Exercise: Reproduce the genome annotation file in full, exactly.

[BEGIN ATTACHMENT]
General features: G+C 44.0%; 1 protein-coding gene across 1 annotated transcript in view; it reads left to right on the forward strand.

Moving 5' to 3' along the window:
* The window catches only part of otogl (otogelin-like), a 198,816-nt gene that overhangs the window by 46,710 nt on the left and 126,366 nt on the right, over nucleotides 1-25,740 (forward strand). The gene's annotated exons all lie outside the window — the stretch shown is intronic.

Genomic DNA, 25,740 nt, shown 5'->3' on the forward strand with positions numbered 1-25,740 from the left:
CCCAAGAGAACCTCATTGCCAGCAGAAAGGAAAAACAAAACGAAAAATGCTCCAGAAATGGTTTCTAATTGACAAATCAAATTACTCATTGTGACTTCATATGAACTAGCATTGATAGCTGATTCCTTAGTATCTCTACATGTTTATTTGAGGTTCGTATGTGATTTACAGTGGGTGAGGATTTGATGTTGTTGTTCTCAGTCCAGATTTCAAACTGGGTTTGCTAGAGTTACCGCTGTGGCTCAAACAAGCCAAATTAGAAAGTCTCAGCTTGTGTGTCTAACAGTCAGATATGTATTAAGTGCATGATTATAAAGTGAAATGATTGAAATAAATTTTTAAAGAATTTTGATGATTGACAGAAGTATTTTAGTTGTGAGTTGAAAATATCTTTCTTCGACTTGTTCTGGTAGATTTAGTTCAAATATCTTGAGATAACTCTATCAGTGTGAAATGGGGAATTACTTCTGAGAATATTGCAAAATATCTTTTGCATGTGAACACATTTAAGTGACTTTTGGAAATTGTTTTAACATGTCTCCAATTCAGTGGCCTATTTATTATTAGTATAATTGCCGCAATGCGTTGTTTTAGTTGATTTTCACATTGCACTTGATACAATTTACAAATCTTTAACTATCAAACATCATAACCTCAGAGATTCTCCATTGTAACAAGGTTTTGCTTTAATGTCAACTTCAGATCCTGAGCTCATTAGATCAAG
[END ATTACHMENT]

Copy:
General features: G+C 44.0%; 1 protein-coding gene across 1 annotated transcript in view; it reads left to right on the forward strand.

Moving 5' to 3' along the window:
* The window catches only part of otogl (otogelin-like), a 198,816-nt gene that overhangs the window by 46,710 nt on the left and 126,366 nt on the right, over nucleotides 1-25,740 (forward strand). The gene's annotated exons all lie outside the window — the stretch shown is intronic.

Genomic DNA, 25,740 nt, shown 5'->3' on the forward strand with positions numbered 1-25,740 from the left:
CCCAAGAGAACCTCATTGCCAGCAGAAAGGAAAAACAAAACGAAAAATGCTCCAGAAATGGTTTCTAATTGACAAATCAAATTACTCATTGTGACTTCATATGAACTAGCATTGATAGCTGATTCCTTAGTATCTCTACATGTTTATTTGAGGTTCGTATGTGATTTACAGTGGGTGAGGATTTGATGTTGTTGTTCTCAGTCCAGATTTCAAACTGGGTTTGCTAGAGTTACCGCTGTGGCTCAAACAAGCCAAATTAGAAAGTCTCAGCTTGTGTGTCTAACAGTCAGATATGTATTAAGTGCATGATTATAAAGTGAAATGATTGAAATAAATTTTTAAAGAATTTTGATGATTGACAGAAGTATTTTAGTTGTGAGTTGAAAATATCTTTCTTCGACTTGTTCTGGTAGATTTAGTTCAAATATCTTGAGATAACTCTATCAGTGTGAAATGGGGAATTACTTCTGAGAATATTGCAAAATATCTTTTGCATGTGAACACATTTAAGTGACTTTTGGAAATTGTTTTAACATGTCTCCAATTCAGTGGCCTATTTATTATTAGTATAATTGCCGCAATGCGTTGTTTTAGTTGATTTTCACATTGCACTTGATACAATTTACAAATCTTTAACTATCAAACATCATAACCTCAGAGATTCTCCATTGTAACAAGGTTTTGCTTTAATGTCAACTTCAGATCCTGAGCTCATTAGATCAAG